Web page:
Buffy the Vampire Slayer: Season 6, Episode 10: Wrecked
Written by Marti Noxon; Directed by David Solomon
There’s nothing I can say about Wrecked that hasn’t already been said in Boils and Blinding Torment’s review, so I highly recommend you give it a look. I’ll be making a lot of the same points, but with a lot less class.
If last week was Sabrina Week, this week is After-School Special Week, with the pompous moralising and condescension that go with such matters. This is the episode that really sets the show off on its downward spiral, pushing the characters into the darkest, most depressing places possible.
A lot of Season 6’s defenders claim that those who dislike it simply can’t handle the darkness and seriousness, but to that I say “bollocks”. Nothing in Season 6 is profound, or mature, or anything like that: it’s just angsty for the sake of being angsty, depressing for the sake of being depressing, and filled with as much sex and near-nudity as possible simply because UPN were less strict about that sort of thing than the WB.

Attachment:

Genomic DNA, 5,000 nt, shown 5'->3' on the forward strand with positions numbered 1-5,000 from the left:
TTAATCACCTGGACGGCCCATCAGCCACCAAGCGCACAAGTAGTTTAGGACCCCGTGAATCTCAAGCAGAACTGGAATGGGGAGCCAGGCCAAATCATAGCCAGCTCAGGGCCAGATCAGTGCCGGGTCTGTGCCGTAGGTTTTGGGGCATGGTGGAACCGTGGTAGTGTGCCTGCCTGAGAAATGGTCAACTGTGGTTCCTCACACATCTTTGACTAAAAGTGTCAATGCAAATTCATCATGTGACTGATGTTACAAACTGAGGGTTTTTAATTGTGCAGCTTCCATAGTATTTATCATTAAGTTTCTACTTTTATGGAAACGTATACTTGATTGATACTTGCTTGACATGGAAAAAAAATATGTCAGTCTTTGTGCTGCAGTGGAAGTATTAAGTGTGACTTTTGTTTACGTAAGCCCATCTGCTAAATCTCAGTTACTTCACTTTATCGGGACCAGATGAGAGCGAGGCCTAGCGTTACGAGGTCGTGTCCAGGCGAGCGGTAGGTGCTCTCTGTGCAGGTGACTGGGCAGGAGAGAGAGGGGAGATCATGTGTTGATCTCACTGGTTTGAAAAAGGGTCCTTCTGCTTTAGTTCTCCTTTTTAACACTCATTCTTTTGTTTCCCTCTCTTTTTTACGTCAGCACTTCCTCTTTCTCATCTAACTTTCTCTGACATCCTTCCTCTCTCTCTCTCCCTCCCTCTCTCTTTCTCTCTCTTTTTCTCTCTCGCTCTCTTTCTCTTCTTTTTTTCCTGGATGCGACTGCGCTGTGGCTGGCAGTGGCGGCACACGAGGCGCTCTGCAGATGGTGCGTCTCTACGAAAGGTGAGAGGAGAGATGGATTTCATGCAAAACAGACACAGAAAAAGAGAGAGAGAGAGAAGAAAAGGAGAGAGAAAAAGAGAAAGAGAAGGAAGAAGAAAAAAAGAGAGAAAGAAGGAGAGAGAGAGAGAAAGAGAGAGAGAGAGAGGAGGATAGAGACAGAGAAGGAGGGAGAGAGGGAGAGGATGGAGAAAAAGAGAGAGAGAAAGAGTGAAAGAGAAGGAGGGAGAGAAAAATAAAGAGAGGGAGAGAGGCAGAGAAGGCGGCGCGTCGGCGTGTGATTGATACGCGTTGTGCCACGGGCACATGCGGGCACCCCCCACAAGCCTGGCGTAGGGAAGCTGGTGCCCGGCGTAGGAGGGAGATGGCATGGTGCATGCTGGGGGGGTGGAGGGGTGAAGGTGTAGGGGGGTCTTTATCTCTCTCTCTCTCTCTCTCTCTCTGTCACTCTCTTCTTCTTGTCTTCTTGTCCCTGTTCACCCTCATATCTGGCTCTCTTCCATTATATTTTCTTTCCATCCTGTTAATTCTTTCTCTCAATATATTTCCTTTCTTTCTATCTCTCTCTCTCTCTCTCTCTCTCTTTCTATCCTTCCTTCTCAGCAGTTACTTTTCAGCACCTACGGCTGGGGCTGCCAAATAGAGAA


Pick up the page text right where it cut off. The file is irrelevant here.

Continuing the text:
It’s also the episode in which magic for some reason becomes equated with drug addiction. The problem with this is that there is no precedent for it. We’ve seen that the power that magic endows in a user can be addictive, which is fine - but, to quote one fan at the BuffyGuide forums, here there isn’t even a metaphor, just a poor analogy. Magic isn’t a metaphor for drug addiction: it is drug addiction, complete with magic dealers, magic houses, and Willow shivering on her bed as she goes through withdrawal symptoms.
I wouldn’t mind the complete bastardisation of the series’ internal consistency if it had actually been enjoyable to watch. But, no, instead it’s as boring as hell and infuriatingly condescending (did I mention that already?). We’re treated to lots of oh-so-serious talk about how Willow’s acting different and going through all sorts of stuff, Willow endangering Dawn in her careless drug-induced frenzy, Willow sobbing “I need heeeeelp!”, and me banging my head on the desk. To tell the truth, I’m reminded of the Drugs episode of Brass Eye and its portrayal of the effects of Cake. This is getting points only for Alyson Hannigan’s performance, which somehow manages to rise above the material in the final scenes. By the end of the season, when she, like Sarah Michelle Gellar, seemed to get completely fed up, even that would fade away.
If you want to know what so many viewers’ beef with Marti Noxon is, just watch this episode. This is not entertainment, and I’m getting absolutely no pleasure out of watching it. It’s like a kick in the face to everyone who stuck with this show for five and a half long years.
Overall rating: 2/10.
Next time: Gone.